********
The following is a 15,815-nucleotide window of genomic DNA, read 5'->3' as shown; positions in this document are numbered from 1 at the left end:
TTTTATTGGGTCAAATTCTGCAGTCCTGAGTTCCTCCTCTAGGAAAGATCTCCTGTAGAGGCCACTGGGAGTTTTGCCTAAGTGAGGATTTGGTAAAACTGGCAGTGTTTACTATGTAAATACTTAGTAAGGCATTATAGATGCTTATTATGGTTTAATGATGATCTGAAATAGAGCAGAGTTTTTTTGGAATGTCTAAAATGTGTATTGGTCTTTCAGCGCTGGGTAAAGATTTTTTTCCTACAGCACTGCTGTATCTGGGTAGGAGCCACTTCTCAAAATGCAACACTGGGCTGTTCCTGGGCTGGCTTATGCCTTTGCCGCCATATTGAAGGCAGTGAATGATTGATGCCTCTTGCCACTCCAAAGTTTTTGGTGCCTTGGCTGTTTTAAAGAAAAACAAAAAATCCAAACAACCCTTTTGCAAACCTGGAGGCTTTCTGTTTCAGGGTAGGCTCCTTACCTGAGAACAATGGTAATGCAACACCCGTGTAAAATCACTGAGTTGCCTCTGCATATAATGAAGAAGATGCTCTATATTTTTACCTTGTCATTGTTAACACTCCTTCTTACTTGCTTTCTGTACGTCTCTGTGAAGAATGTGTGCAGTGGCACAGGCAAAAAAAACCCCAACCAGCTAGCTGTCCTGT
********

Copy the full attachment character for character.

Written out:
The following is a 15,815-nucleotide window of genomic DNA, read 5'->3' as shown; positions in this document are numbered from 1 at the left end:
TTTTATTGGGTCAAATTCTGCAGTCCTGAGTTCCTCCTCTAGGAAAGATCTCCTGTAGAGGCCACTGGGAGTTTTGCCTAAGTGAGGATTTGGTAAAACTGGCAGTGTTTACTATGTAAATACTTAGTAAGGCATTATAGATGCTTATTATGGTTTAATGATGATCTGAAATAGAGCAGAGTTTTTTTGGAATGTCTAAAATGTGTATTGGTCTTTCAGCGCTGGGTAAAGATTTTTTTCCTACAGCACTGCTGTATCTGGGTAGGAGCCACTTCTCAAAATGCAACACTGGGCTGTTCCTGGGCTGGCTTATGCCTTTGCCGCCATATTGAAGGCAGTGAATGATTGATGCCTCTTGCCACTCCAAAGTTTTTGGTGCCTTGGCTGTTTTAAAGAAAAACAAAAAATCCAAACAACCCTTTTGCAAACCTGGAGGCTTTCTGTTTCAGGGTAGGCTCCTTACCTGAGAACAATGGTAATGCAACACCCGTGTAAAATCACTGAGTTGCCTCTGCATATAATGAAGAAGATGCTCTATATTTTTACCTTGTCATTGTTAACACTCCTTCTTACTTGCTTTCTGTACGTCTCTGTGAAGAATGTGTGCAGTGGCACAGGCAAAAAAAACCCCAACCAGCTAGCTGTCCTGT